Bill Campbell holds the AB from Kenyon College and Ph.D. in philosophy from Washington University, St. Louis. He has taught philosophy and served as an administrator at several institutions, most recently as Director of Grants and Research at University of Wisconsin – River Falls. He retired from that position in 2010 and launched Campbell Grants & Research, LLC. He consults with colleges, universities, and non-profits on grant proposals, leads proposal-writing workshops, and serves as external evaluator of programs, offices, and grant-funded projects. He is the author of The Power to Learn: Helping Yourself to College Success (Wadsworth, 1991; 1996) and the co-editor of New Paradigms for College Teaching (with Karl Smith; Interaction Books, 1996). He is an active member of the Council on Undergraduate Research, and has served CUR as Councilor, Treasurer, President, and General Representative.

Accessibility advisor

Wilma Alexander

Wilma Alexander is a Fellow of the Higher Education Academy with Masters in Human-Computer Interaction, Linguistics, and Information Science. She has over 15 years of experience as a manager with the online learning team at the University of Edinburgh, where she specialized in usable and accessible digital practice, tutored on the groundbreaking Masters in Digital Education, and developed online staff training on accessible e-learning and online tutoring skills. Since retiring from the University at the end of 2015, Wilma has provided consultancy services on all aspects of online learning, with a special focus on accessibility and usability issues.

Course structure



  • Introduction
  • Learning outcomes

Course files

    Module 1: The benefits of undergraduate research

    • Identifying and articulating the benefits of undergraduate research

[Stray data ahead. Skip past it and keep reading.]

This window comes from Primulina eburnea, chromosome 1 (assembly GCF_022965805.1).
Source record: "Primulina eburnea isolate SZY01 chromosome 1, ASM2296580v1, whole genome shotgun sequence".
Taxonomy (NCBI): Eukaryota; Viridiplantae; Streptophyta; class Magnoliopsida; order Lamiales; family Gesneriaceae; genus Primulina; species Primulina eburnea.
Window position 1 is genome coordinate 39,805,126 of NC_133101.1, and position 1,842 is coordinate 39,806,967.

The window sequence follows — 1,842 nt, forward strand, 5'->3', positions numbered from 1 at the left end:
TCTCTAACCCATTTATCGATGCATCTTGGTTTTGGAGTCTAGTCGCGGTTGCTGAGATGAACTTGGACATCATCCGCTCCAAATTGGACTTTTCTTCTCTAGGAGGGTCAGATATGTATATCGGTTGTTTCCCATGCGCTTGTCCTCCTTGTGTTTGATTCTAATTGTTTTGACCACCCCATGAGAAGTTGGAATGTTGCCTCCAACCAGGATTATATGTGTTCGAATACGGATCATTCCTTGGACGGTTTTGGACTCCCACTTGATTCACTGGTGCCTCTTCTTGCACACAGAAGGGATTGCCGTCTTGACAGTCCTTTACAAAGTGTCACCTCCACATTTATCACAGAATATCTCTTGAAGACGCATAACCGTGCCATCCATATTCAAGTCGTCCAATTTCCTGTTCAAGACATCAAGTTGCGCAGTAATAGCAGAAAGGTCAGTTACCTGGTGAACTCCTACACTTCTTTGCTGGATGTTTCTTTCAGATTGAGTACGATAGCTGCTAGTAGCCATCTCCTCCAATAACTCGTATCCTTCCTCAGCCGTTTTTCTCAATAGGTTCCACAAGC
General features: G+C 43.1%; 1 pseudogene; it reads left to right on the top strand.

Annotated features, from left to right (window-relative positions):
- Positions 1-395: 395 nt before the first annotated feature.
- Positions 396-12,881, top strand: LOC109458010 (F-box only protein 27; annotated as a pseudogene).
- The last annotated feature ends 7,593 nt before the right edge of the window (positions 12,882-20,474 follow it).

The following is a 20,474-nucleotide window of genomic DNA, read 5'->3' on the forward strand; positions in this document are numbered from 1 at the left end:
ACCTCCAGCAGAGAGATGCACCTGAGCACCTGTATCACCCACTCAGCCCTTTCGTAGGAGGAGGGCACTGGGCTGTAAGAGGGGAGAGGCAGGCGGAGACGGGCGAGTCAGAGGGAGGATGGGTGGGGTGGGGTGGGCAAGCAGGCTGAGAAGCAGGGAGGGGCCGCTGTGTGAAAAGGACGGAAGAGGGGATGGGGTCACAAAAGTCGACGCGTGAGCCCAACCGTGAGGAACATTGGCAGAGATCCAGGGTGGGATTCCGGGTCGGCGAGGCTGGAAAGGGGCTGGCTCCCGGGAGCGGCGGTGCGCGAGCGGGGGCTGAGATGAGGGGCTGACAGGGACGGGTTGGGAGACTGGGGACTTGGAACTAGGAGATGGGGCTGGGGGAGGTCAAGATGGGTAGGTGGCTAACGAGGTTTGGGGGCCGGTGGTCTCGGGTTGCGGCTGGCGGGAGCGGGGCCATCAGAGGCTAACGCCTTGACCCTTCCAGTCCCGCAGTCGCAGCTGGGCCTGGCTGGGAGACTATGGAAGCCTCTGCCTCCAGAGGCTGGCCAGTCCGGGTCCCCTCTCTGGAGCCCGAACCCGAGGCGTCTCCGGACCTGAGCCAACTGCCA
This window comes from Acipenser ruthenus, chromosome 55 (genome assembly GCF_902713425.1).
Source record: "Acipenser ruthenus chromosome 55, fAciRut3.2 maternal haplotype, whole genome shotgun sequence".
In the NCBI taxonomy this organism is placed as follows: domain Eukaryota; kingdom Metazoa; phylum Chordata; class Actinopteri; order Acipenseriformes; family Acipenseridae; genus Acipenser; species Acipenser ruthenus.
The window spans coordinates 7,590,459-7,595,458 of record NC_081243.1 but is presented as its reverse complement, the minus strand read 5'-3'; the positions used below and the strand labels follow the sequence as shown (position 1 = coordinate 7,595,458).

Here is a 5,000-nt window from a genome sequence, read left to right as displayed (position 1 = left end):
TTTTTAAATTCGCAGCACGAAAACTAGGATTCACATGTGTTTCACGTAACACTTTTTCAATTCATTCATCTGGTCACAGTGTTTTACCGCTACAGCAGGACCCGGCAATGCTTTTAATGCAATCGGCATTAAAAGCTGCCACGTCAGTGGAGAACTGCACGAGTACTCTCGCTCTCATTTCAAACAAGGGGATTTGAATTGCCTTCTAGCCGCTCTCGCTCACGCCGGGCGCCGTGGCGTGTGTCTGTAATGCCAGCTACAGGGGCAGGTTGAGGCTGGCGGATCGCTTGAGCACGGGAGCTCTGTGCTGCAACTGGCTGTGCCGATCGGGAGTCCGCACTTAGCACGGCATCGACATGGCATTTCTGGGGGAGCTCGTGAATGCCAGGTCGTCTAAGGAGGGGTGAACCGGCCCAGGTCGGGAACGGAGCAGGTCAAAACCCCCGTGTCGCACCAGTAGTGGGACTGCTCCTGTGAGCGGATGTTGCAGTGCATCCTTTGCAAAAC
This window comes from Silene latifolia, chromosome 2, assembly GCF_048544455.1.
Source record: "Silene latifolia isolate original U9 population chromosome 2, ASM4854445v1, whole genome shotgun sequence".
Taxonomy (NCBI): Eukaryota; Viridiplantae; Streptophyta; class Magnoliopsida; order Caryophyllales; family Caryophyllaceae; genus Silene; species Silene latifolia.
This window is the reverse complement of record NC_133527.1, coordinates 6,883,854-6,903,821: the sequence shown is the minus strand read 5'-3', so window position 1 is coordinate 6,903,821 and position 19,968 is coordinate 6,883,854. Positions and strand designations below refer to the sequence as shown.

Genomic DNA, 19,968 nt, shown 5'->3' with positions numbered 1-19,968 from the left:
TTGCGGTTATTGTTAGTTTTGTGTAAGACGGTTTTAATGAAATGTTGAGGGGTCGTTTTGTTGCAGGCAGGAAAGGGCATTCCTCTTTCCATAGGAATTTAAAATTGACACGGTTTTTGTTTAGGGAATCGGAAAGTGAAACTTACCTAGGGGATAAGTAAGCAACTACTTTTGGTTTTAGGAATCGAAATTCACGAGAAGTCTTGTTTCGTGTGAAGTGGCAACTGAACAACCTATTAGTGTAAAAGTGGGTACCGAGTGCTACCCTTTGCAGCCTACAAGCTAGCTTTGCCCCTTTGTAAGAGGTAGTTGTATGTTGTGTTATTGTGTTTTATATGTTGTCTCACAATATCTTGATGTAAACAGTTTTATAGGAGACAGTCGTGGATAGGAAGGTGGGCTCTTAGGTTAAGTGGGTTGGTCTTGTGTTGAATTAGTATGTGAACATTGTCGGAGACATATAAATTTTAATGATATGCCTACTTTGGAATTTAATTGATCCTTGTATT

• Research and cognitive development outcomes
    • How do research experiences impact student success?
    • Communicating the benefits of your undergraduate research project to others
    • Module summary

    Module 2: Maximizing the benefits of undergraduate research: Integrating undergraduate research into the curriculum

    • Recognizing the prerequisite skills
    • Taking a scaffolding inventory
    • Identifying opportunities to scaffold and embed
    • Looking beyond the department
    • Module summary

    Module 3: Maximizing the benefits of undergraduate research: Making the transferable transparent

    • Are you prepared to mentor with a transferable skills orientation?
    • From research skills to career skills
    • Intentional design to create meaning and value
    • The future is now
    • Module summary

    Module 4: Practical matters: Obtaining and maintaining support

    • Modeling is mentoring
    • Transforming resource management into transferable skill development
    • Evaluating readiness to manage resources and stakeholders
    • Module summary


  • Course summary
  • Resource bank
  • References

Course features

Course features include:

  • Video interviews with students discussing their undergraduate research experiences
  • An overview of the benefits of integrating undergraduate research into the curriculum.

Supporting institutions

  • Clark Atlanta University
  • Indiana University – Purdue University Indianapolis
  • Johnson C. Smith University
  • Oakland University
  • Tulane University
  • University of Nebraska – Omaha
  • University of Southern Maine
  • University of Texas at El Paso
  • University of Westminster
  • University of Wisconsin – Eau Claire
  • University of Wisconsin – Platteville
  • University of Wisconsin – River Falls
  • University of Wisconsin – Stevens Point